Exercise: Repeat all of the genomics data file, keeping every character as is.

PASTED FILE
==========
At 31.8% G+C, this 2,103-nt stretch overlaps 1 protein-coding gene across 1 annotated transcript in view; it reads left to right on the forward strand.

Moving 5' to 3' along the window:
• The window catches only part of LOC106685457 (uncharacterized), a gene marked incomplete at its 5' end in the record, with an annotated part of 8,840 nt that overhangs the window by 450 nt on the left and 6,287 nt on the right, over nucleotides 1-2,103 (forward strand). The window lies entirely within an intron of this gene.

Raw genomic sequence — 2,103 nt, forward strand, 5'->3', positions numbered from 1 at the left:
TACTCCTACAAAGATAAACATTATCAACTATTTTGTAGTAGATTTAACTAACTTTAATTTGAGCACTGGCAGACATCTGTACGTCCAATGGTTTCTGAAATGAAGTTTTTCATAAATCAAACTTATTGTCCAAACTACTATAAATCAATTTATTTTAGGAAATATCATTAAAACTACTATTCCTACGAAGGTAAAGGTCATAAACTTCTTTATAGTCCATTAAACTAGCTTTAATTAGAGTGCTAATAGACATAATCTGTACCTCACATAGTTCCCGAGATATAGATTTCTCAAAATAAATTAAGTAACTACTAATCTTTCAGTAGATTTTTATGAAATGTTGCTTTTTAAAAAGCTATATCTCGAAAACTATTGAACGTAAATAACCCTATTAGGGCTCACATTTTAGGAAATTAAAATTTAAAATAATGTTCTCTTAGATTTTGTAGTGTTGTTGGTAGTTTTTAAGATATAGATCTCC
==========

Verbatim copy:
At 31.8% G+C, this 2,103-nt stretch overlaps 1 protein-coding gene across 1 annotated transcript in view; it reads left to right on the forward strand.

Moving 5' to 3' along the window:
• The window catches only part of LOC106685457 (uncharacterized), a gene marked incomplete at its 5' end in the record, with an annotated part of 8,840 nt that overhangs the window by 450 nt on the left and 6,287 nt on the right, over nucleotides 1-2,103 (forward strand). The window lies entirely within an intron of this gene.

Raw genomic sequence — 2,103 nt, forward strand, 5'->3', positions numbered from 1 at the left:
TACTCCTACAAAGATAAACATTATCAACTATTTTGTAGTAGATTTAACTAACTTTAATTTGAGCACTGGCAGACATCTGTACGTCCAATGGTTTCTGAAATGAAGTTTTTCATAAATCAAACTTATTGTCCAAACTACTATAAATCAATTTATTTTAGGAAATATCATTAAAACTACTATTCCTACGAAGGTAAAGGTCATAAACTTCTTTATAGTCCATTAAACTAGCTTTAATTAGAGTGCTAATAGACATAATCTGTACCTCACATAGTTCCCGAGATATAGATTTCTCAAAATAAATTAAGTAACTACTAATCTTTCAGTAGATTTTTATGAAATGTTGCTTTTTAAAAAGCTATATCTCGAAAACTATTGAACGTAAATAACCCTATTAGGGCTCACATTTTAGGAAATTAAAATTTAAAATAATGTTCTCTTAGATTTTGTAGTGTTGTTGGTAGTTTTTAAGATATAGATCTCC